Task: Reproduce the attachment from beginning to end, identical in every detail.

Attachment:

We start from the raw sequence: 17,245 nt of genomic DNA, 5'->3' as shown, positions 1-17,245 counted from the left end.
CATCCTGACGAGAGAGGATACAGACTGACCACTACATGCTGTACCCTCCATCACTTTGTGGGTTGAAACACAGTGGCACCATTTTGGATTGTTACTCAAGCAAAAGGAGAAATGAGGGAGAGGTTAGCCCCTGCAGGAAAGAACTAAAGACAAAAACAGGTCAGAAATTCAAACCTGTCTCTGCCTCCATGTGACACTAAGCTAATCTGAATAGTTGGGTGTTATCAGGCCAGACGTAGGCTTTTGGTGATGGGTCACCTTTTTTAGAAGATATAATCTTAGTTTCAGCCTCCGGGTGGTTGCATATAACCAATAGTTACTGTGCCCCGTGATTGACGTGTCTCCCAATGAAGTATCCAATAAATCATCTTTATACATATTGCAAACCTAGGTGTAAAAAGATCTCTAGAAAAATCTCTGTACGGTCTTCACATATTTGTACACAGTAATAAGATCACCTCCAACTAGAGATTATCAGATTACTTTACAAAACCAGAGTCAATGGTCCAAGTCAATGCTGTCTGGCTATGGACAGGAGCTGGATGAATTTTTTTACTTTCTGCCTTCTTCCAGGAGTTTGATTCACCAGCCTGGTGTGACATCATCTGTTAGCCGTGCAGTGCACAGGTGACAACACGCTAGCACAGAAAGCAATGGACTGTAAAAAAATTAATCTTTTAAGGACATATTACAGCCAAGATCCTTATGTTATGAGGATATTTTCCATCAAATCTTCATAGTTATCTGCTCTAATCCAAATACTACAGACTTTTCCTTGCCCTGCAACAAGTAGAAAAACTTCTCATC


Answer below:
We start from the raw sequence: 17,245 nt of genomic DNA, 5'->3' as shown, positions 1-17,245 counted from the left end.
CATCCTGACGAGAGAGGATACAGACTGACCACTACATGCTGTACCCTCCATCACTTTGTGGGTTGAAACACAGTGGCACCATTTTGGATTGTTACTCAAGCAAAAGGAGAAATGAGGGAGAGGTTAGCCCCTGCAGGAAAGAACTAAAGACAAAAACAGGTCAGAAATTCAAACCTGTCTCTGCCTCCATGTGACACTAAGCTAATCTGAATAGTTGGGTGTTATCAGGCCAGACGTAGGCTTTTGGTGATGGGTCACCTTTTTTAGAAGATATAATCTTAGTTTCAGCCTCCGGGTGGTTGCATATAACCAATAGTTACTGTGCCCCGTGATTGACGTGTCTCCCAATGAAGTATCCAATAAATCATCTTTATACATATTGCAAACCTAGGTGTAAAAAGATCTCTAGAAAAATCTCTGTACGGTCTTCACATATTTGTACACAGTAATAAGATCACCTCCAACTAGAGATTATCAGATTACTTTACAAAACCAGAGTCAATGGTCCAAGTCAATGCTGTCTGGCTATGGACAGGAGCTGGATGAATTTTTTTACTTTCTGCCTTCTTCCAGGAGTTTGATTCACCAGCCTGGTGTGACATCATCTGTTAGCCGTGCAGTGCACAGGTGACAACACGCTAGCACAGAAAGCAATGGACTGTAAAAAAATTAATCTTTTAAGGACATATTACAGCCAAGATCCTTATGTTATGAGGATATTTTCCATCAAATCTTCATAGTTATCTGCTCTAATCCAAATACTACAGACTTTTCCTTGCCCTGCAACAAGTAGAAAAACTTCTCATC